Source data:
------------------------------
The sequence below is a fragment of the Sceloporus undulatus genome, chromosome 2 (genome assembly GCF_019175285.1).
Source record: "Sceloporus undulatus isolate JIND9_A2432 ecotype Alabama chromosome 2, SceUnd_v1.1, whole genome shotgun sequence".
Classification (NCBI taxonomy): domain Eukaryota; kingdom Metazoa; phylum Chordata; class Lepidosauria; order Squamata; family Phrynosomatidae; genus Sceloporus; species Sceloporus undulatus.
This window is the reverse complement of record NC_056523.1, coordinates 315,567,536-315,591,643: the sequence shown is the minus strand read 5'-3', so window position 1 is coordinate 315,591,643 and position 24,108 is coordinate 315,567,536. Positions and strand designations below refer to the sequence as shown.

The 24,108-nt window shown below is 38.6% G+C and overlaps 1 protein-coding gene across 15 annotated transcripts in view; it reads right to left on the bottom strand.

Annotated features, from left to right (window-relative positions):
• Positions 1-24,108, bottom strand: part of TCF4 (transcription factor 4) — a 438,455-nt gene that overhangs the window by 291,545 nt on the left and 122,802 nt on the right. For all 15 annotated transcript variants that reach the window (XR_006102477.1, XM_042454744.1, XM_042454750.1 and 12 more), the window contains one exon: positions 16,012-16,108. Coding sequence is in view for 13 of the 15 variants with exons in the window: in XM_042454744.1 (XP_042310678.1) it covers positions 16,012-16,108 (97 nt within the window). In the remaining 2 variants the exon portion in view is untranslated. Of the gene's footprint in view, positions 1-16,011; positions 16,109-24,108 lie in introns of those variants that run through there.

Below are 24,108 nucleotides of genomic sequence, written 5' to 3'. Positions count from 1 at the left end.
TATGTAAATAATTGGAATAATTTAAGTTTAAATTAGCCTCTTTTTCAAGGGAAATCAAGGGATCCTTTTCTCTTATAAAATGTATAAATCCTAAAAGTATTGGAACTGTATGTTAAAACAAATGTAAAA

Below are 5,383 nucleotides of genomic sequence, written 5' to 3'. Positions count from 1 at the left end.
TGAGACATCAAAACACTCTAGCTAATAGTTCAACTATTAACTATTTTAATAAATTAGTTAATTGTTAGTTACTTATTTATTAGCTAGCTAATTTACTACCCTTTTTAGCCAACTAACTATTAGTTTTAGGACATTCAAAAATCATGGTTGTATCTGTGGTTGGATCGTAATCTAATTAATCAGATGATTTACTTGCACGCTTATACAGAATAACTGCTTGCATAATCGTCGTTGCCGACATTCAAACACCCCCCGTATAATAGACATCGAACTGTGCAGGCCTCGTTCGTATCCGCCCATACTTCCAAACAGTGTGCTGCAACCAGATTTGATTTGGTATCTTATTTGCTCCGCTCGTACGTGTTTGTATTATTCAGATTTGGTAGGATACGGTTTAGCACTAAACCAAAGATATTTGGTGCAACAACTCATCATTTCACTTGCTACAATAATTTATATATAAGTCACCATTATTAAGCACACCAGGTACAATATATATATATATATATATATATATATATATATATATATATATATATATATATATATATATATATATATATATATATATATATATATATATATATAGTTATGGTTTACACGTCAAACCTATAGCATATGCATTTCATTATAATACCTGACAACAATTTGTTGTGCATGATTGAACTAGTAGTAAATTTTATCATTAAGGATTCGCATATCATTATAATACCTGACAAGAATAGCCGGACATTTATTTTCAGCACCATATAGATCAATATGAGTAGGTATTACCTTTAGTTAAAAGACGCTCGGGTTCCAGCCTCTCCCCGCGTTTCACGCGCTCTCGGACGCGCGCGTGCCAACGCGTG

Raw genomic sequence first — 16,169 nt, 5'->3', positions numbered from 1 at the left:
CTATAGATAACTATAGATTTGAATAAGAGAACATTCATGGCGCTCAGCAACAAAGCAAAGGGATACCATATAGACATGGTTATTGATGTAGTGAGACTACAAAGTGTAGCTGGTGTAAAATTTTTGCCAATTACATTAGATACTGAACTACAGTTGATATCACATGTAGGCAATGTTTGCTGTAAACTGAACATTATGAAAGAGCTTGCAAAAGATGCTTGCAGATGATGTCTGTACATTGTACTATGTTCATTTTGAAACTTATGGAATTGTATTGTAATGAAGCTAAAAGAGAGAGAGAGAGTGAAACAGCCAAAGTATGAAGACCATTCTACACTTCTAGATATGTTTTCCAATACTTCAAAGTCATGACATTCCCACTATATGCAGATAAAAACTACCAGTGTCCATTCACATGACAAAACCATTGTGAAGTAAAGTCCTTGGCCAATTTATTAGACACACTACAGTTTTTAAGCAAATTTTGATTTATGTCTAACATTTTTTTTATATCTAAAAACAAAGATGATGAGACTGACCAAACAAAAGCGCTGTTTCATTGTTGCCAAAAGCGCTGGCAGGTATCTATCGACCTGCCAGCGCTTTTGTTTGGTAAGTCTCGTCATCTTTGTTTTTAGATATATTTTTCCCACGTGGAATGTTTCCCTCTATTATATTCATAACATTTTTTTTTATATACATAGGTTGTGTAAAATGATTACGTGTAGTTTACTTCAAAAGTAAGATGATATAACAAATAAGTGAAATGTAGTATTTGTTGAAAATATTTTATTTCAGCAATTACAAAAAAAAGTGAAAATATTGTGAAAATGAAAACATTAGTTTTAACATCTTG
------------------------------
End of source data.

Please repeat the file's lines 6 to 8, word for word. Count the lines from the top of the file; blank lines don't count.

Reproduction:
Annotated features, from left to right (window-relative positions):
• Positions 1-24,108, bottom strand: part of TCF4 (transcription factor 4) — a 438,455-nt gene that overhangs the window by 291,545 nt on the left and 122,802 nt on the right. For all 15 annotated transcript variants that reach the window (XR_006102477.1, XM_042454744.1, XM_042454750.1 and 12 more), the window contains one exon: positions 16,012-16,108. Coding sequence is in view for 13 of the 15 variants with exons in the window: in XM_042454744.1 (XP_042310678.1) it covers positions 16,012-16,108 (97 nt within the window). In the remaining 2 variants the exon portion in view is untranslated. Of the gene's footprint in view, positions 1-16,011; positions 16,109-24,108 lie in introns of those variants that run through there.

Below are 24,108 nucleotides of genomic sequence, written 5' to 3'. Positions count from 1 at the left end.